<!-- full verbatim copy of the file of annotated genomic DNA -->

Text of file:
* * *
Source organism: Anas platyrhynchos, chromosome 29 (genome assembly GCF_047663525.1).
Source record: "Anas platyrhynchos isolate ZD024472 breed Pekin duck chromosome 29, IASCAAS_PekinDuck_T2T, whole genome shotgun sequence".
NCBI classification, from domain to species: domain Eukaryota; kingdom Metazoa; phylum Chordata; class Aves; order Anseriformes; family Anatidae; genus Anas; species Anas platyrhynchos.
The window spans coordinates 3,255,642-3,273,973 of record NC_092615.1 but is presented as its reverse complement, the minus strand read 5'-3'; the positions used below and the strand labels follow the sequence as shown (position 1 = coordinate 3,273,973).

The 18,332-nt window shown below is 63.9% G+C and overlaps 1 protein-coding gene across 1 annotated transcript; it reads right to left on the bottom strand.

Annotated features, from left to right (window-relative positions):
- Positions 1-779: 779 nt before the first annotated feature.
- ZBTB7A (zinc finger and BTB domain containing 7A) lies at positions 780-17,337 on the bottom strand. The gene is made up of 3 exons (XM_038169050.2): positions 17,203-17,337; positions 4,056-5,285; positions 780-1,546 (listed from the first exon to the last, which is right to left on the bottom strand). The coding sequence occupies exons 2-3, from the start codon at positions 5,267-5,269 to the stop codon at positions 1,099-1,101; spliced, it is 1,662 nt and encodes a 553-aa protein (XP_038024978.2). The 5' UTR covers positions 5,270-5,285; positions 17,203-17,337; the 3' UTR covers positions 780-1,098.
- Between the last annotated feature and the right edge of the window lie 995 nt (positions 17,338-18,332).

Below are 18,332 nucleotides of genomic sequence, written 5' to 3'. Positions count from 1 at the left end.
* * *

Source organism: Anas platyrhynchos, chromosome 29 (genome assembly GCF_047663525.1).
Source record: "Anas platyrhynchos isolate ZD024472 breed Pekin duck chromosome 29, IASCAAS_PekinDuck_T2T, whole genome shotgun sequence".
NCBI classification, from domain to species: domain Eukaryota; kingdom Metazoa; phylum Chordata; class Aves; order Anseriformes; family Anatidae; genus Anas; species Anas platyrhynchos.
The window spans coordinates 3,255,642-3,273,973 of record NC_092615.1 but is presented as its reverse complement, the minus strand read 5'-3'; the positions used below and the strand labels follow the sequence as shown (position 1 = coordinate 3,273,973).

The 18,332-nt window shown below is 63.9% G+C and overlaps 1 protein-coding gene across 1 annotated transcript; it reads right to left on the bottom strand.

Annotated features, from left to right (window-relative positions):
- Positions 1-779: 779 nt before the first annotated feature.
- ZBTB7A (zinc finger and BTB domain containing 7A) lies at positions 780-17,337 on the bottom strand. The gene is made up of 3 exons (XM_038169050.2): positions 17,203-17,337; positions 4,056-5,285; positions 780-1,546 (listed from the first exon to the last, which is right to left on the bottom strand). The coding sequence occupies exons 2-3, from the start codon at positions 5,267-5,269 to the stop codon at positions 1,099-1,101; spliced, it is 1,662 nt and encodes a 553-aa protein (XP_038024978.2). The 5' UTR covers positions 5,270-5,285; positions 17,203-17,337; the 3' UTR covers positions 780-1,098.
- Between the last annotated feature and the right edge of the window lie 995 nt (positions 17,338-18,332).

Below are 18,332 nucleotides of genomic sequence, written 5' to 3'. Positions count from 1 at the left end.